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Helene Schmit: Empower yourself to full potential #NomadWeek

Written By Marija Kovacevic

Helene Schmit from Exploring Happy for Nomad Week

This post is part of our second ever Nomad Week series, where we interview interesting Nomad Capitalists all across the globe, revealing their adventures, knowledge and travel tips. I had the pleasure to interview Digital Nomad Freedom Summit guests of which Andrew was a speaker, as well as the pioneers of industry and their perspectives on living and doing business overseas. You can read the entire series here.  

Originally from France, Helene is a digital nomad and an expat currently living in Ubud, Bali where I had the pleasure to chat for a couple hours with her over a cup of delicious Balinese coffee. With a big smile and soothing voice, she managed to share with me a glimpse of journeys and details of her mission to help people who are seeking fulfillment, balance, flexibility and are ready to create a meaningful life, whatever the shape.

Helene has been working in corporate jobs for 11 years after her engineer studies. She has experienced every kind of work dynamic and human environment. Two things were always missing: a need for meaning and genuine contribution, as well as a positive, uplifting and collaborative work environment that does not burn your motivation and energy. This is why she created Exploring Happy, and teaches people to manage their energy and not their time.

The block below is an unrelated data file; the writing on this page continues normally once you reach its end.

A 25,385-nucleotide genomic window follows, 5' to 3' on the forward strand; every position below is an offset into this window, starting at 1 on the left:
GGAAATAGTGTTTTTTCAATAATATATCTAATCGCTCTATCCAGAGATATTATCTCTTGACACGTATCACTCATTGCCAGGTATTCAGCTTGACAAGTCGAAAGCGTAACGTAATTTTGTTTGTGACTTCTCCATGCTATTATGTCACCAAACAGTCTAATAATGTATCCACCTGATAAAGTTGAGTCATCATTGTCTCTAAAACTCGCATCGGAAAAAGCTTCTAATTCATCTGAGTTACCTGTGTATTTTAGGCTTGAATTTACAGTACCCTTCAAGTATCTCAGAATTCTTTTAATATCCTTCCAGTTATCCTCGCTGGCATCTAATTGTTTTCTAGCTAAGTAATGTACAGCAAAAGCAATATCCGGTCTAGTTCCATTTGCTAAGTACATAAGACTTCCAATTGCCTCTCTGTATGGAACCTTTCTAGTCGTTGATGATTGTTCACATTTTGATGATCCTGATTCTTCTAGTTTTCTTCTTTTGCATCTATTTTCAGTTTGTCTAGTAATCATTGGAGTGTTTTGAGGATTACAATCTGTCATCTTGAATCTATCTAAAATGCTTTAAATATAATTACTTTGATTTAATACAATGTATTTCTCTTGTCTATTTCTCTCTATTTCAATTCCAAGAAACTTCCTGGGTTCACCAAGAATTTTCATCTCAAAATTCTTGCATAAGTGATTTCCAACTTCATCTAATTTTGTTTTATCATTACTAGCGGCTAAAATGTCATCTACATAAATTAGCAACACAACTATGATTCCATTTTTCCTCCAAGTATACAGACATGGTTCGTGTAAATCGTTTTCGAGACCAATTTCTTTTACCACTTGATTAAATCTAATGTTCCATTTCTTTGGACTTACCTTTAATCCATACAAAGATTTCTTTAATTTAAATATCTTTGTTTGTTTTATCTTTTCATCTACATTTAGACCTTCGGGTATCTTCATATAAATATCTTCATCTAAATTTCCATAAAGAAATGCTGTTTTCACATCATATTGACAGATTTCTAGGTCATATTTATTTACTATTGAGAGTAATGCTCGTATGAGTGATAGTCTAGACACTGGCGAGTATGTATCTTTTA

Where are you living now?

Ubud, Bali

How long have you been there?

On and off living here for 1 year and a half now.

What’s your favorite thing about the city?

The super inspiring, uplifting, supportive community of entrepreneurs from the whole world. Like-minded people who have built a life on their own terms and empowered themselves to their full potential.

What’s your LEAST favorite thing about the city?

Traffic and the gas implied. It makes me cough a lot.

Is there a little known fact about the city people might find interesting?

Ubud means “medicine”.This city is a very strong energetic centre (true story), which you can feel instantly and it became a yoga mecca, especially these past 5 years.

Where is your favorite place you’ve ever lived and why?

Ubud, for sure! I love living surrounded by rice fields and the jungle, I enjoy its the culture and rituals, the kindness and smiles of the locals. In addition, the community of entrepreneurs I have met here is really precious in terms of support, inspiration, and networking.

What is your LEAST favorite place you’ve ever lived and why?

Paris. That was a while ago, though. I’ve lived there for 3 years and left it 11 years ago. From my perspective people were too stressed- they moan, they are not friendly. Of course, as everywhere you can also meet great people, but I’ve come to the conclusion that big city life is really not my cup of tea – I lose my enthusiasm.

What was the EASIEST country you’ve ever visited (i.e. easiest immigration, easiest to open a local bank account, etc)?

That would be Spain. It is very easy for me because I am a European citizen. I’ve lived in Barcelona for 4 months last summer and appreciated how everything was very easy for me in terms of all the paperwork, bank matter as well as healthcare (European one).